In an effort to identify how the elasticity of the arteries in the brain correlates with aging well, researchers at the Beckman Institute used optical methods developed in their lab to map out the pulse pressure of the entire brain’s cortex.
Researchers at the Beckman Institute at the University of Illinois at Urbana-Champaign have developed a new technique that can noninvasively image the pulse pressure and elasticity of the arteries of the brain, revealing correlations between arterial health and aging.
Brain artery support, which makes up the cerebrovascular system, is crucial for healthy brain aging and preventing diseases like Alzheimer’s and other forms of dementia.
The researchers, led by Monica Fabiani and Gabriele Gratton, psychology professors in the Cognitive Neuroscience Group, routinely record optical imaging data by shining near-infrared light into the brain to measure neural activity.
Their idea to measure pulse pressure through optical imaging came from observing in previous studies that the arterial pulse produced strong signals in the optical data, which they normally do not use to study brain function. Realizing the value in this overlooked data, they launched a new study that focused on data from 53 participants aged 55-87 years.
“When we image the brain using our optical methods, we usually remove the pulse as an artifact—we take it out in order to get to other signals from the brain,” said Fabiani. “But we are interested in aging and how the brain changes with other bodily systems, like the cardiovascular system. When thinking about this, we realized it would be useful to measure the cerebrovascular system as we worry about cognition and brain physiology.”
The initial results using this new technique find that arterial stiffness is directly correlated with cardiorespiratory fitness: the more fit people are, the more elastic their arteries. Because arterial stiffening is a cause of reduced brain blood flow, stiff arteries can lead to a faster rate of cognitive decline and an increased chance of stroke, especially in older adults.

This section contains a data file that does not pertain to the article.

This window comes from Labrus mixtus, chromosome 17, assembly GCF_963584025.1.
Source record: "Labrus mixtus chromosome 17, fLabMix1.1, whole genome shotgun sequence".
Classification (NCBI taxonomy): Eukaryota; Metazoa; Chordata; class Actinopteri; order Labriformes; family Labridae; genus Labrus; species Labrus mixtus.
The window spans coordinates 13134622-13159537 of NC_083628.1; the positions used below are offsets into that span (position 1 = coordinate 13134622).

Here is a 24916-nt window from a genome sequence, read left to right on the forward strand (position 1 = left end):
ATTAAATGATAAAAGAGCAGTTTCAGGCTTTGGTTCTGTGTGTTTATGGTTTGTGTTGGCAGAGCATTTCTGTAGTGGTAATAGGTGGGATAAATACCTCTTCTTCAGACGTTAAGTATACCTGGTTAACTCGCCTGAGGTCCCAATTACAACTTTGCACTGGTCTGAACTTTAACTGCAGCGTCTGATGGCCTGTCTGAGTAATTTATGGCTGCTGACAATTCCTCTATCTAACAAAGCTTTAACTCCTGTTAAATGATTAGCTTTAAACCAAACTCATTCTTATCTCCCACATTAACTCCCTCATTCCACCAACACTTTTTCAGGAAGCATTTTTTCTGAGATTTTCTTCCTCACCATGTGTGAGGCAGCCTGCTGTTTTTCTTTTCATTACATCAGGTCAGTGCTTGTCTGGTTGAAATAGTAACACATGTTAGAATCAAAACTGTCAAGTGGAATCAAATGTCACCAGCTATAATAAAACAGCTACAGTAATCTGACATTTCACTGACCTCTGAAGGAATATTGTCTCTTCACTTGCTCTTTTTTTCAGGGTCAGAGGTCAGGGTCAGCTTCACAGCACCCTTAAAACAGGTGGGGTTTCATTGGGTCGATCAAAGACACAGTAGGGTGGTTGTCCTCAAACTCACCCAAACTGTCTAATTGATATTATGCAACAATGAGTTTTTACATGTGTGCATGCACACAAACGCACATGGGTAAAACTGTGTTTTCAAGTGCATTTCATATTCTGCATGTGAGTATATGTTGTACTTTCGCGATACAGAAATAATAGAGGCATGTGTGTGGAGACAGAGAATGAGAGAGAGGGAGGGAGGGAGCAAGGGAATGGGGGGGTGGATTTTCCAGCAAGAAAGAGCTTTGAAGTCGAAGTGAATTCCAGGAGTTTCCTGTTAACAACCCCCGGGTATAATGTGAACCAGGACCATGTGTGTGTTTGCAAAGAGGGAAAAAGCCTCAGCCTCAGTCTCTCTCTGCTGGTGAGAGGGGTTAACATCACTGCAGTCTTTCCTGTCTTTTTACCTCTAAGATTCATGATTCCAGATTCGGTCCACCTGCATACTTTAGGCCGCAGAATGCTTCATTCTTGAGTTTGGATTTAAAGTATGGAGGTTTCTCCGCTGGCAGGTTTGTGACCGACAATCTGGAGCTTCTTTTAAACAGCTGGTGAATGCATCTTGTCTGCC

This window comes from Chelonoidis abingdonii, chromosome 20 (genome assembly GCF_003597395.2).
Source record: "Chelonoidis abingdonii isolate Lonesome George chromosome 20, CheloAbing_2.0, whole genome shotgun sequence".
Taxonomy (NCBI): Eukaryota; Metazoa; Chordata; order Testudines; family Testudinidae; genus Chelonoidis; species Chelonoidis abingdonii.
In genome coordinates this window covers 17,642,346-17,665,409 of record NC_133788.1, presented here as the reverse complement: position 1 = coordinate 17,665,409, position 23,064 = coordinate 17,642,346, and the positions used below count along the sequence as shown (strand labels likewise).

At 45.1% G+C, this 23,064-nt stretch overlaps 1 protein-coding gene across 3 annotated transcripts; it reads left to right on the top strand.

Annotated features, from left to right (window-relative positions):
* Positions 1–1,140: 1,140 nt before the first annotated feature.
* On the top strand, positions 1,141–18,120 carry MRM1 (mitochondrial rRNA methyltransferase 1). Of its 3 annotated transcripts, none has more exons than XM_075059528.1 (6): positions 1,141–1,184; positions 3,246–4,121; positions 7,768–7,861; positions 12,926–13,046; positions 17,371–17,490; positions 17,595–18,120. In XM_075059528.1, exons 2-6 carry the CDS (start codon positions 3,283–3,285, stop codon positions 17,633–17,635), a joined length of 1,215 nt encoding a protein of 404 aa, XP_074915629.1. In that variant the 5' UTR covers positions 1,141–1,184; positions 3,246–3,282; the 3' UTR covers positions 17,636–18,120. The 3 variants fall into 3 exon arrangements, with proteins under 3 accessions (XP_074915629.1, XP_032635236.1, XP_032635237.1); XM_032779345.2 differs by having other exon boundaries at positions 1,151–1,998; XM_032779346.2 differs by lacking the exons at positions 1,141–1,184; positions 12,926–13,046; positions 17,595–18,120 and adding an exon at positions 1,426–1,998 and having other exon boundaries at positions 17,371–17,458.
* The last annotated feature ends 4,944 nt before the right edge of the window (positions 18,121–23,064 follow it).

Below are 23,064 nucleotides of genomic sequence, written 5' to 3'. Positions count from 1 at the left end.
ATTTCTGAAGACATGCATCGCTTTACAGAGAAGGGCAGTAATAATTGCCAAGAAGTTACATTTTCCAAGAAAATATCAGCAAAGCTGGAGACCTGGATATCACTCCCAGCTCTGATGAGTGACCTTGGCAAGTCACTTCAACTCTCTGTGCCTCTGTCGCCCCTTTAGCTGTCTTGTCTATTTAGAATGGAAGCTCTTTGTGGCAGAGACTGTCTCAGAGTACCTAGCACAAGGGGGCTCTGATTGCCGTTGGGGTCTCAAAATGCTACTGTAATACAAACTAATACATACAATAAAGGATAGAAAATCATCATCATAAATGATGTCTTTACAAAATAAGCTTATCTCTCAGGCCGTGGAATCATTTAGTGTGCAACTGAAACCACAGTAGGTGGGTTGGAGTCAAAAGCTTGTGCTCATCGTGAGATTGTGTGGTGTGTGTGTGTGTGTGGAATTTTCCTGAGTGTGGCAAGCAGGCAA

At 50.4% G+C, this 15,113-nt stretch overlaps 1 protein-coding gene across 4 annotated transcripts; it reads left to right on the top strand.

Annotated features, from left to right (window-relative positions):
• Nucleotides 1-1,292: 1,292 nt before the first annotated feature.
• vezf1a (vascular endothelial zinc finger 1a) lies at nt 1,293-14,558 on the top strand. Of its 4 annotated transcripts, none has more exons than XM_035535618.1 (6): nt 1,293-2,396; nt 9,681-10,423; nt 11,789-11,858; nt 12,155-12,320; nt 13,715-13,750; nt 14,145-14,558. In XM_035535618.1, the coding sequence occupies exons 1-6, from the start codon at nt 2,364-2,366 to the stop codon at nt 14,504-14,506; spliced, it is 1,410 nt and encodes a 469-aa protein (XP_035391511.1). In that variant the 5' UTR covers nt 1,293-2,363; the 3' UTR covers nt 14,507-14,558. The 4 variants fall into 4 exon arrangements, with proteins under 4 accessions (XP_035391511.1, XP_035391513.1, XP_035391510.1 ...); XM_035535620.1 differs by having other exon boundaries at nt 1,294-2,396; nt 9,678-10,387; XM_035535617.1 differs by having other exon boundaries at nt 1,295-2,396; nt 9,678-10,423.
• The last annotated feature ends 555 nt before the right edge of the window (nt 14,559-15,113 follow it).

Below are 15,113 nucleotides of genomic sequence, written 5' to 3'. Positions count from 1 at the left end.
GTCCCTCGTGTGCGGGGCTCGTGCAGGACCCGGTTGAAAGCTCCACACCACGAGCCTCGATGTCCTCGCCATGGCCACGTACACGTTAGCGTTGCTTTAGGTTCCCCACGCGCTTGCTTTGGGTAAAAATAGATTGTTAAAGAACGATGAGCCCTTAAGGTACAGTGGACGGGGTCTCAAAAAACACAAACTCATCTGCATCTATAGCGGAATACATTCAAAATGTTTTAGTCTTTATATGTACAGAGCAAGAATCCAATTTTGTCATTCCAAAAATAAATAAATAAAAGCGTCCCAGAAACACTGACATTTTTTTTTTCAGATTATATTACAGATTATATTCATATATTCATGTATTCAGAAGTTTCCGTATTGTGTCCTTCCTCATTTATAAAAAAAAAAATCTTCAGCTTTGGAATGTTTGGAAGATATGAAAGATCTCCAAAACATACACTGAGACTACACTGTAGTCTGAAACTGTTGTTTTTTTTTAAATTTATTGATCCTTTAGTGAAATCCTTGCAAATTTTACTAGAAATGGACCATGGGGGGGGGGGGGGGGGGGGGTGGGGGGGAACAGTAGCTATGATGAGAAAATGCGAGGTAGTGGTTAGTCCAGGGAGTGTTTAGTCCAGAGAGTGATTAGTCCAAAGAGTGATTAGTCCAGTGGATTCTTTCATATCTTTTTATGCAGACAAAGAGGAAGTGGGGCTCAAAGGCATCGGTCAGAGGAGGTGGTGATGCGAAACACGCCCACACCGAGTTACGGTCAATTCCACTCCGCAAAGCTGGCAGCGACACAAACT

Using this method, the researchers were able to collect additional, region-specific data.
“In particular, noninvasive optical methods can provide estimates of arterial elasticity and brain pulse pressure in different regions of the brain, which can give us clues about the how different regions of the brain contribute to our overall health,” said Gratton. “For example, if we found that a particular artery was stiff and causing decreased blood flow to and loss of brain cells in a specific area, we might find that the damage to this area is also associated with an increased likelihood of certain psychological and cognitive issues.”
The researchers are investigating ways to use this technique to measure arterial stiffness across different age groups and specific cardiovascular or stress levels. High levels of stress, especially over a long amount of time, may affect arterial health, according to the researchers.
“This is just the beginning of what we’re able to explore with this technique. We’re looking at other age groups, and in the future we intend to study people with varying levels of long-term stress,” said Fabiani. “When people are stressed for long periods of time, like if they’re caring for a sick parent, stress might generate vasoconstriction and higher blood pressure, with significant consequences for arterial function in the brain. We are interested in knowing whether this may be an important factor leading to arterial stiffness.”